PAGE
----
Monday, October 20, 2014
 
Follow sptimesonline on Facebook Follow sptimesonline on Twitter Follow sptimesonline on RSS Download APP
MOST READ



PARTNER NEWS



BLOGS



OPINION



WHERE TO GO?

19th Century Portraits

History of St. Petersburg Museum: Rumyantsev Mansion

 

Перевести на русский Перевести на русский Print this article Print this article

Conflicting 'Proof' Offered Over Ukraine Plane Crash Amid Hampered Investigation

Published: July 21, 2014 (Issue # 1820)



  • Members of the OSCE Special Monitoring Mission to Ukraine examine the MH17 crash site.
    Photo: OSCE

As the fallout over the crash of Malaysia Airlines MH 17 continued into a fourth day Monday, international investigators conducting recovery efforts for the 298 victims complained of further setbacks, and Russia's Defense Ministry offered what it claimed was definitive proof of Ukraine's involvement in the tragedy.

Dutch forensic investigators who had recently arrived to a city not far from the crash site in eastern Ukraine told the armed separatists guarding train cars full of bodies from the downed jet that the train must be allowed to leave within hours.

The experts from the Dutch National Forensic Investigations Team — which specializes in victim recovery and identification — also pressed for the train cars parked near the rebel-held town of Torez to be sealed. AP journalists at the site said the smell of decay was overwhelming.

By early evening, however, there were reports of further delays and it was unclear when the victims' bodies would arrive at their destination, the northeastern city of Kharkiv.

Monitors from the Organization for Security and Cooperation in Europe reported that the latest hold-up was due to "damaged train tracks."

Repatriation a Priority

International experts headed for the crash site Monday, accompanied by monitors from the OSCE. The delegation of experts included 23 specialists from the Netherlands — which lost the most nationals in the crash — as well as two experts each from Germany and the U.S., one from Britain and three from Australia.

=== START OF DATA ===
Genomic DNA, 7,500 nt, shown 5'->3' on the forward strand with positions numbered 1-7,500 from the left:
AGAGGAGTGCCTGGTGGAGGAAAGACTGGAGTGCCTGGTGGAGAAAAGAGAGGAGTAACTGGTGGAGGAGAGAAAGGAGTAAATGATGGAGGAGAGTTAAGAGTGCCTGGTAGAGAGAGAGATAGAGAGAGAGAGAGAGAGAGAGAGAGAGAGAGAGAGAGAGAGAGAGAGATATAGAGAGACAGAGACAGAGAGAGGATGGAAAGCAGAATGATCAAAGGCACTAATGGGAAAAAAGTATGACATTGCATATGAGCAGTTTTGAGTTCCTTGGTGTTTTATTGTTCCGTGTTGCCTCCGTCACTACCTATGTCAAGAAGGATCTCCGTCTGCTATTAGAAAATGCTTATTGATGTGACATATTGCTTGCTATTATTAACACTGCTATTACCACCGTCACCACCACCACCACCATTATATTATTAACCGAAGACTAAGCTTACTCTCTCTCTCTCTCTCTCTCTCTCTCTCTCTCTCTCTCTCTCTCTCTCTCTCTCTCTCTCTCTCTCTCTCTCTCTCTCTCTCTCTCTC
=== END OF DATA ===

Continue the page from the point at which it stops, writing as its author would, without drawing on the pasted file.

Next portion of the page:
Dutch Prime Minister Mark Rutte, whose country lost 192 citizens in the tragedy, told a news conference that repatriating the bodies was his number one priority.

More bodies were found at the sprawling crash site Monday, but the recovery effort suffered another setback with a power outage in the refrigerated train holding more than 200 of the dead.

The shambolic attempts to investigate by the pro-Russia separatists who control the verdant farmland where pieces of the plane crashed to the ground have fanned widespread international outrage, especially from the nations whose citizens were on the doomed plane.

Pages: [1] [2 ] [3 ] [4]






 


ALL ABOUT TOWN

Monday, Oct. 20


Amateur pictures from World War I are on display for only one more day at Rosphoto’s exhibition “On Both Sides,” chronicling the conflict through the eyes of observers on both sides of the trenches. The price of entrance to the exhibition is 100 rubles ($2.50).



Tuesday, Oct. 21


The Environment, Health and Safety Committee of AmCham convenes this morning at 9 a.m. in the organization’s office.


Take the chance to pick the brains of Dmitry V. Krivenok, the deputy director of the Economic Development Agency of the Leningrad region, and Mikhail D. Sergeev, the head of the Investment Projects Department, during the meeting with them this morning hosted by SPIBA. RSVP for the event by emailing office@spiba.ru before Oct. 17 if you wish to attend.


Improve your English at Interactive English, the British Book Center’s series of lessons on vocabulary and grammar in an informal atmosphere. Starting at 6 p.m., each month draws attention to different topics in English, with the topic for this month’s lessons being “visual arts.”



Times Talk